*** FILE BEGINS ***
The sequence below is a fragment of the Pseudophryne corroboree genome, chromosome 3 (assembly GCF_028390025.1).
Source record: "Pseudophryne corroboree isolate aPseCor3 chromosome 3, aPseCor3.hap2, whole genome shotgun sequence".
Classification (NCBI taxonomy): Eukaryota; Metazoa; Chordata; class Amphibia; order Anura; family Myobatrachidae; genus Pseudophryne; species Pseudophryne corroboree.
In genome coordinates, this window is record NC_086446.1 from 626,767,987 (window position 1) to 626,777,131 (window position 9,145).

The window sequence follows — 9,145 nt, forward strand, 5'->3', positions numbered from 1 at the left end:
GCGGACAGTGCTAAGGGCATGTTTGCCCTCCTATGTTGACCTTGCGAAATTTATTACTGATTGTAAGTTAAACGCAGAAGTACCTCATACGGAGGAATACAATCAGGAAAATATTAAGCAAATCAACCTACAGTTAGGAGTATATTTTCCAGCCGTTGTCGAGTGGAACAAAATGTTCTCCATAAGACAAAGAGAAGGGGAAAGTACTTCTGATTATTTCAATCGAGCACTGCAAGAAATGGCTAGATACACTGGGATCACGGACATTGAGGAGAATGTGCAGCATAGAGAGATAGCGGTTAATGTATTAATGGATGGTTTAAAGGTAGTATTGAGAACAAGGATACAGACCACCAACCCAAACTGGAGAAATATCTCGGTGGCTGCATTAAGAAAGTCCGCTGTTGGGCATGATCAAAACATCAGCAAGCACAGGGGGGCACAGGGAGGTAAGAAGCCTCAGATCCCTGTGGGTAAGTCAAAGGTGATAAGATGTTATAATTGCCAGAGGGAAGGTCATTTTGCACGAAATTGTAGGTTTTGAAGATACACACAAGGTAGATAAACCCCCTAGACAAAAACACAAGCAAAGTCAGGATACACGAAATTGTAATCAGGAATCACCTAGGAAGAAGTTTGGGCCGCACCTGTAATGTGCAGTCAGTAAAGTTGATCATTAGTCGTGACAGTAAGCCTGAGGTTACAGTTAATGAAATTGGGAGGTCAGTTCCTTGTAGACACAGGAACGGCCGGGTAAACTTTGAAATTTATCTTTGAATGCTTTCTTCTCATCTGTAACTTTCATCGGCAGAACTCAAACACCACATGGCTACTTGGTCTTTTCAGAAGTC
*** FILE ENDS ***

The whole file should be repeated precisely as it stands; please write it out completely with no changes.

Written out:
The sequence below is a fragment of the Pseudophryne corroboree genome, chromosome 3 (assembly GCF_028390025.1).
Source record: "Pseudophryne corroboree isolate aPseCor3 chromosome 3, aPseCor3.hap2, whole genome shotgun sequence".
Classification (NCBI taxonomy): Eukaryota; Metazoa; Chordata; class Amphibia; order Anura; family Myobatrachidae; genus Pseudophryne; species Pseudophryne corroboree.
In genome coordinates, this window is record NC_086446.1 from 626,767,987 (window position 1) to 626,777,131 (window position 9,145).

The window sequence follows — 9,145 nt, forward strand, 5'->3', positions numbered from 1 at the left end:
GCGGACAGTGCTAAGGGCATGTTTGCCCTCCTATGTTGACCTTGCGAAATTTATTACTGATTGTAAGTTAAACGCAGAAGTACCTCATACGGAGGAATACAATCAGGAAAATATTAAGCAAATCAACCTACAGTTAGGAGTATATTTTCCAGCCGTTGTCGAGTGGAACAAAATGTTCTCCATAAGACAAAGAGAAGGGGAAAGTACTTCTGATTATTTCAATCGAGCACTGCAAGAAATGGCTAGATACACTGGGATCACGGACATTGAGGAGAATGTGCAGCATAGAGAGATAGCGGTTAATGTATTAATGGATGGTTTAAAGGTAGTATTGAGAACAAGGATACAGACCACCAACCCAAACTGGAGAAATATCTCGGTGGCTGCATTAAGAAAGTCCGCTGTTGGGCATGATCAAAACATCAGCAAGCACAGGGGGGCACAGGGAGGTAAGAAGCCTCAGATCCCTGTGGGTAAGTCAAAGGTGATAAGATGTTATAATTGCCAGAGGGAAGGTCATTTTGCACGAAATTGTAGGTTTTGAAGATACACACAAGGTAGATAAACCCCCTAGACAAAAACACAAGCAAAGTCAGGATACACGAAATTGTAATCAGGAATCACCTAGGAAGAAGTTTGGGCCGCACCTGTAATGTGCAGTCAGTAAAGTTGATCATTAGTCGTGACAGTAAGCCTGAGGTTACAGTTAATGAAATTGGGAGGTCAGTTCCTTGTAGACACAGGAACGGCCGGGTAAACTTTGAAATTTATCTTTGAATGCTTTCTTCTCATCTGTAACTTTCATCGGCAGAACTCAAACACCACATGGCTACTTGGTCTTTTCAGAAGTC